Ryan Mosley's paintings have always been precarious, knife-edged, intuitive things, characterised by their exuberance, headlong free-wheelingness, sucking in motifs from the drifting, ever shape-shifting worlds of circus and carnival, the brawling anarchy of Dada. Rooted in figurative impulses, they revel in the bizarre, the improbable, the unpredictable and the grotesque. They are self-delighting, self-enclosed worlds of abandonment, staged performances, theatrical presentations which we willingly spectate. And behind them we have always felt the shadowy presence of all those artists who have helped to shape them, from Daumier to Kitaj, Hogarth to Degas, Manet to Picasso, Léger to Darger.
Until now. His fourth solo show at Galerie EIGEN + ART marks a shift of tone and feeling. Its title, A planets revolution, nods in the direction of our political uncertainties as never before. A mood of perplexity seems to transform the romp of his heightened colours into exaggeratedly desperate throws of optimism.
In the painting Songs for the sea a violinist fiddles in a drifting boat, scrutinised by men in another craft, which appears to have eased alongside. Another man, preoccupied by the skull that he is gripping, drifts, oars abandoned, across uncharted waters in the work Lonely was a mountain. A planets revolution shows a sombre man walking his dog, troublingly self-absorbed, watched over by a predatory cat. Individual human faces, realistically rendered in their anguish, as never quite before, replace the romping grotesquerie of the past. The symbolic presence of water menaces threatens to engulf. In two of the largest paintings in this show, humanity is afloat upon it, helplessly, every man an Odysseus seeking out a homeland. The water itself looks almost sculpted, its curves gouged. And is there not more than a recognition of the passing fragility of the world in the way that he has painted the camel with such tenderness in Under a strange canopy?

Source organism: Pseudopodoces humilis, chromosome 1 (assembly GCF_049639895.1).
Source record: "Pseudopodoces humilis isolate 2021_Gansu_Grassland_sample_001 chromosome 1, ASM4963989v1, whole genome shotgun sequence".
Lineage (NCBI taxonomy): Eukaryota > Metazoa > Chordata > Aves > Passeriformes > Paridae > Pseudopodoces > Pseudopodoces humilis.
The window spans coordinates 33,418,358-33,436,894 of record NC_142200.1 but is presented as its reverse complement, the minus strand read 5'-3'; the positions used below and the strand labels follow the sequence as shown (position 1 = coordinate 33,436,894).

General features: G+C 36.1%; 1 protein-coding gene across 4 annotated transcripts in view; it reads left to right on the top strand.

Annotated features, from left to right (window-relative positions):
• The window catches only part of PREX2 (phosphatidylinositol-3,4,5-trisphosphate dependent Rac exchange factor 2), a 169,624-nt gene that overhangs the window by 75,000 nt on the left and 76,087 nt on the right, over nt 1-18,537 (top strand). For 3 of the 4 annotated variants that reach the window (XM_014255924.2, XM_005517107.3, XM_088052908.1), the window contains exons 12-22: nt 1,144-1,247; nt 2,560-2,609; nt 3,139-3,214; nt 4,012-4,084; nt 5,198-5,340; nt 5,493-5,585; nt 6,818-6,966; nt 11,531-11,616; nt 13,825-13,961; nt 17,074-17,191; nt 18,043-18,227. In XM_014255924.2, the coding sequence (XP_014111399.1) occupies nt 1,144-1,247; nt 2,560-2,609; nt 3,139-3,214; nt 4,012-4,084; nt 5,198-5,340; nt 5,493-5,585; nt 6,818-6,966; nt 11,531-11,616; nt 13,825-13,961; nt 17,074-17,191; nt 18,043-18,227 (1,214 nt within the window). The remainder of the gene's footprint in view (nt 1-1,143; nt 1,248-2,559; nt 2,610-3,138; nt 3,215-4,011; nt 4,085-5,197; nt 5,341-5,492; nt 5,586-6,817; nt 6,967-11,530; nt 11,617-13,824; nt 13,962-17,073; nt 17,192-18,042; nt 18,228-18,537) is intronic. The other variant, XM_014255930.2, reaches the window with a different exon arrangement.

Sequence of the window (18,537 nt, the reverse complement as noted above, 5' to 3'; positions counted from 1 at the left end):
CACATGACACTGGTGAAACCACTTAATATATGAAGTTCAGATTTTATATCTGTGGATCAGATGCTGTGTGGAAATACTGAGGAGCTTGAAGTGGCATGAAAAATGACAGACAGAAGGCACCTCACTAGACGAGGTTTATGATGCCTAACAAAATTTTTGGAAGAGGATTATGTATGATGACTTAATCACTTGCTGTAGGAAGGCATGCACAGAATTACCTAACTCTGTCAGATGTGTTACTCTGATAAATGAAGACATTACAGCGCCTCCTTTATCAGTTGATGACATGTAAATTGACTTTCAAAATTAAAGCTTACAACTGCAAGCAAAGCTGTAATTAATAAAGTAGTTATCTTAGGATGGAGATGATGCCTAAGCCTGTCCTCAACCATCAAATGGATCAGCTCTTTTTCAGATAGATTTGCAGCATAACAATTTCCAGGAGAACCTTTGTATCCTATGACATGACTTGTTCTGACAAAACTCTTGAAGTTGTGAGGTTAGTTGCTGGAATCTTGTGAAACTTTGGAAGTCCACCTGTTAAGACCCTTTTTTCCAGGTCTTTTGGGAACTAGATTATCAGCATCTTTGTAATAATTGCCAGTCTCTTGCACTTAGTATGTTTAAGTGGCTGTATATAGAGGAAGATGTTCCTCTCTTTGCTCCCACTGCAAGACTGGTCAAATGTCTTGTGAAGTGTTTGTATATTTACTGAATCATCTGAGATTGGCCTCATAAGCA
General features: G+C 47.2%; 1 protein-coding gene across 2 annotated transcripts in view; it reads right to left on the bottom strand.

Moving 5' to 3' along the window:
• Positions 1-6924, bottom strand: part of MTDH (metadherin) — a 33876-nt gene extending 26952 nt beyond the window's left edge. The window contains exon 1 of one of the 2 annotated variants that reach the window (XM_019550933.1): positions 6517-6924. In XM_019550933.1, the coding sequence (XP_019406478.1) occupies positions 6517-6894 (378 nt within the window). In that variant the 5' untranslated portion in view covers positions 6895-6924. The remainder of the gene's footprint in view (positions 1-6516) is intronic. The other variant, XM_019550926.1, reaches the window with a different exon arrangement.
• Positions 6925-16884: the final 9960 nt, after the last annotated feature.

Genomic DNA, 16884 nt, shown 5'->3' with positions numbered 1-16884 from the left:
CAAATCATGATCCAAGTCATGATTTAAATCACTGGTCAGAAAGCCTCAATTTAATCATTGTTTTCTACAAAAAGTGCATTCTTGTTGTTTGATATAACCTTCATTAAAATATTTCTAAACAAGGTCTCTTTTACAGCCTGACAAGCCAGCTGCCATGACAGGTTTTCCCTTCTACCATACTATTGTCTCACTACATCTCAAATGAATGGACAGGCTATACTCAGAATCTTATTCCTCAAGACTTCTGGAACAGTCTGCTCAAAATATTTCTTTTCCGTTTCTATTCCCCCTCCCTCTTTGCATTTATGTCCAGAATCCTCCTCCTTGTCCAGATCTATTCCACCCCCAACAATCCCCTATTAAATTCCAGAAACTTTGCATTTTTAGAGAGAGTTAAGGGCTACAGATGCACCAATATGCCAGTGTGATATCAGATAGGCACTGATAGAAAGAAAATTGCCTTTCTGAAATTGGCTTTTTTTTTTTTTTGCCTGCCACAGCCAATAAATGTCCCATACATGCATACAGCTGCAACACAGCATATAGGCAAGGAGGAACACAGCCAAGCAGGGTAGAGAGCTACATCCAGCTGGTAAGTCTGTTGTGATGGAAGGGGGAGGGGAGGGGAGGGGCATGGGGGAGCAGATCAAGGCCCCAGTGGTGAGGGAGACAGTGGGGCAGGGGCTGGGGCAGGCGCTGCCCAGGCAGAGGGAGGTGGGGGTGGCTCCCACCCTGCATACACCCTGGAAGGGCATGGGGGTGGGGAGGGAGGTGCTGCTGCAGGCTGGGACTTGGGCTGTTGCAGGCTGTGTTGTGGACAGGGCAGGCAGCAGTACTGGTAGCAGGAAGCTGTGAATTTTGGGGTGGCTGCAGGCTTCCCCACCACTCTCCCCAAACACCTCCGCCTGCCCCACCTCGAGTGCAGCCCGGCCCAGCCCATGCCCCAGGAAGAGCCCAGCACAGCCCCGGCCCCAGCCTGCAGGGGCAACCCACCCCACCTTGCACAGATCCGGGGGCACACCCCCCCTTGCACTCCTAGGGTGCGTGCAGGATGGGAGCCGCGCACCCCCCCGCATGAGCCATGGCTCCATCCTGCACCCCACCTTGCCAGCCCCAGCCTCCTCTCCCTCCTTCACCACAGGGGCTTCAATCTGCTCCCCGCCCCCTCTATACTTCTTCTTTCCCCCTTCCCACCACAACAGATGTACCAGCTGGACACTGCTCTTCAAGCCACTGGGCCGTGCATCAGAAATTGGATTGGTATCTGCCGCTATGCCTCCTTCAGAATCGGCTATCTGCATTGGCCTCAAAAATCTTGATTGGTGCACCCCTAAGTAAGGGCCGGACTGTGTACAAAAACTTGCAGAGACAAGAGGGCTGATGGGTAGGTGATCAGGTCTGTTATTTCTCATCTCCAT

In Let in life he paints a gaunt-faced, sombre woman in profile–there is more than a hint of the lonely pessimism of Munch about her–smoking a long-stemmed pipe. The pipe smoke creates a sharp, eerie triangle of sick green, which outlines the shape of her head. 'My grandmother used to say,' Ryan remarks, 'that if you see a woman smoking a cigar, it means she is tough.' The toughness needed for survival perhaps.
Press release courtesy Galerie EIGEN + ART. Text: Michael Glove.